The Future of Neurosurgery Includes Engineering

Neurosurgery and technology have long been interdependent – advances in diagnostics, intraoperative imaging, and innovative surgical tools and techniques make it possible to provide treatments that were once the stuff of science fiction. Recognizing the synergistic potential of engineering with all areas of health care, the Meinig School of Biomedical Engineering at Cornell University in Ithaca has become a valued partner to Neurological Surgery and many other departments at Weill Cornell Medicine in New York. A recent two-day symposium brought together dozens of experts from both campuses to review and discuss current and potential collaborations to revolutionize patient care.

The “Biomedical Engineering Symposium: Tools to Transform Discovery & Care” was held at the Weill Cornell Medicine campus on May 22-23. It was co-chaired by the Englander Institute for Precision Medicine’s Director, Olivier Elemento, Ph.D.; Cornell Engineering’s Meinig School of Biomedical Engineering Director, Marjolein van der Meulen, Ph.D.; and the Director of Neurosurgical Radiosurgery and Neuro-oncology at Weill Cornell Medicine Neurological Surgery, Susan C. Pannullo, M.D.

The symposium was part of the Engineering Innovations in Medicine initiative by Weill Cornell Medicine and Cornell Engineering, designed to form unconventional partnerships that transcend academic disciplines to find solutions for diseases including many brain and spine conditions.

“Over the past 15 years, we have had several collaborative programs between the School of Biomedical Engineering, neurological surgery, and other medical specialties where we have discussed synergies between biomedical engineers and clinicians,” said Dr. Pannullo. “For example, Dr. Roger Härtl is working with Dr. Lawrence Bonassar on developing bioengineered replacement discs for spine conditions. This year Dr. Michael Kaplitt and Dr. Roberta Marongiu presented their research to our biomedical engineering colleagues from Ithaca – by getting neurosurgical research in front of biomedical engineers we could inspire a previously unthought-of collaboration that breaks new ground for patients. My hope for this symposium was to bring people together from multiple specialties on both sides from the engineering school to the medical college, as well as Cornell Tech, to converse, collaborate, and innovate together in this environment.”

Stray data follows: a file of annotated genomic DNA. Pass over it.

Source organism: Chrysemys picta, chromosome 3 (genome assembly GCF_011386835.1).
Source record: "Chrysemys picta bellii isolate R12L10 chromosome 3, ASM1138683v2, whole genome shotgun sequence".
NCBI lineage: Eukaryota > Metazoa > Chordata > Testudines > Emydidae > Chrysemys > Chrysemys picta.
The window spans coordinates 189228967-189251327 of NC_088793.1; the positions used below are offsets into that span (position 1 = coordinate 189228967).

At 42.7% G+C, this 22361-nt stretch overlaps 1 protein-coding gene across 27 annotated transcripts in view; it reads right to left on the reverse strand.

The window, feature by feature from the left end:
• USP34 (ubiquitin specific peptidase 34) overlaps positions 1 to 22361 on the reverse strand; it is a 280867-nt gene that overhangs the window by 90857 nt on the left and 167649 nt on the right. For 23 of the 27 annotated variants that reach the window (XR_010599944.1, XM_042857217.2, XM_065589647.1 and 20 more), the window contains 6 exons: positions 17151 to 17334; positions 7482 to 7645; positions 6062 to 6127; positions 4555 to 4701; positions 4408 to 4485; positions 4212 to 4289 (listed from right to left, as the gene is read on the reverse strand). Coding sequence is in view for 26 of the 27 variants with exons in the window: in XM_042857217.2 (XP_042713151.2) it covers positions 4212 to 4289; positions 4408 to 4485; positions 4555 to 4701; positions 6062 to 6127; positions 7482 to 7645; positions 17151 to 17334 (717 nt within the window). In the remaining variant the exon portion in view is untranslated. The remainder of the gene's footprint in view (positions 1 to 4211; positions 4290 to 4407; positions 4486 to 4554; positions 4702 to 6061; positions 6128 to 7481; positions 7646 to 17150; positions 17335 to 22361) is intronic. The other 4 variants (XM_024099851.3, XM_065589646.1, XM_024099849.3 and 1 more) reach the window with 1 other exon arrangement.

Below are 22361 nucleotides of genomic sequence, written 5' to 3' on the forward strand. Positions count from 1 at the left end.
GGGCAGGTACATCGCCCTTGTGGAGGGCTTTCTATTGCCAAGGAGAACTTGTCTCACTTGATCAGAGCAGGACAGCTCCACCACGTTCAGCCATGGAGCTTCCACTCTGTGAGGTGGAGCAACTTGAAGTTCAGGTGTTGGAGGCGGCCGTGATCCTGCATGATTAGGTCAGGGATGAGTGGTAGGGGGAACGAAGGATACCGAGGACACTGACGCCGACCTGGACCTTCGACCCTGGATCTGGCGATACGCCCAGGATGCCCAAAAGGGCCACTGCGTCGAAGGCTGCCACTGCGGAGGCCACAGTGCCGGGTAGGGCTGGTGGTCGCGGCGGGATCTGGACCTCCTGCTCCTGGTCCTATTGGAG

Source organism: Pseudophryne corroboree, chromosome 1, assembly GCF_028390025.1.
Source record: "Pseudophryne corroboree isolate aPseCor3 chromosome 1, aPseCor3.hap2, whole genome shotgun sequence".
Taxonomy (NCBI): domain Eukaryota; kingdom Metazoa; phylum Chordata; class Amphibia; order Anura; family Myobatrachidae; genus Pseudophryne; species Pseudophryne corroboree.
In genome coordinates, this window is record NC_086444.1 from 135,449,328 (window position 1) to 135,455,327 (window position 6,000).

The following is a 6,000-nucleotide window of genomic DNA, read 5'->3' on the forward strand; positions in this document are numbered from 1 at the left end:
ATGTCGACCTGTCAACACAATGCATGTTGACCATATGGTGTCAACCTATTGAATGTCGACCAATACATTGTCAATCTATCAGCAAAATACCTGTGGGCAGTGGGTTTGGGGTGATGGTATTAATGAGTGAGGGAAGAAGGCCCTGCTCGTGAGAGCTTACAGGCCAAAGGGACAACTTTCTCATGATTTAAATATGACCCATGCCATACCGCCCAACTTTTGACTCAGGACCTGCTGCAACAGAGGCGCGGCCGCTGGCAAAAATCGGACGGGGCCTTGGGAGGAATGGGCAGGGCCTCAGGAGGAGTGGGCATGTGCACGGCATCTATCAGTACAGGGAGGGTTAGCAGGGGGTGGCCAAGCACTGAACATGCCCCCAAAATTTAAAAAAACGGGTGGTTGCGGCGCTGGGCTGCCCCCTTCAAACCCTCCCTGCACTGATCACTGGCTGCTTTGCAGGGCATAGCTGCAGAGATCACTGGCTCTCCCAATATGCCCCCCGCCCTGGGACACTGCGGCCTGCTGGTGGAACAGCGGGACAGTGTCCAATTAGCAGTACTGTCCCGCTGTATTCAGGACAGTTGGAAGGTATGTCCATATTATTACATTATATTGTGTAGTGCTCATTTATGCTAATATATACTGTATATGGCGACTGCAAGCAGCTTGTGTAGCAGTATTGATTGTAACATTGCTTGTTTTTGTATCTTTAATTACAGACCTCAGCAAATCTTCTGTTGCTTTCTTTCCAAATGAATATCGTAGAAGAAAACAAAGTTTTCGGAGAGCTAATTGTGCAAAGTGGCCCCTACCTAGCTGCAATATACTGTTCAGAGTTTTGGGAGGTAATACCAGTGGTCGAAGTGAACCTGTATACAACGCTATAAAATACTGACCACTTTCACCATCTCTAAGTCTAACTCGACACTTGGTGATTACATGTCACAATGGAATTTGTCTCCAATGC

Beyond the sharing of information, a common theme throughout the symposium was the establishment of collaborations that can leverage the resources, talents, and technical expertise needed to advance science and translate new treatments to patients.    

“My hope for the symposium is to form lasting and impactful collaborations, and that can only happen when our communities better get to know each other,” said Dr. van der Meulen. “And the symposium is part of that process, it starts with interacting through these shorter talks and presentations. The deeper talks will flow after people get to know each other and develop a deeper appreciation of each other’s research priorities. While research collaborations are the most obvious targets, private sector collaborations that can get an idea off the ground are also exciting.” 

Dr. Pannullo concurred. “Prior events have developed collaborations that have attracted new funding, with longitudinal relationships that have created impactful publications and ongoing work together. And I imagine this event will be leveraged into additional similar collaborative approaches.”

At the conclusion of the first day of the symposium, a poster session allowed for the additional sharing of research concepts, interactions with trainees, and the opportunity for attendees to get to know each other informally. 

The symposium concluded with working groups sharing recommendations to enhance intercampus interactions and ideas for collaboration.


Neurological Surgery 525 E. 68th St., Starr 651, Box 99 New York, NY 10065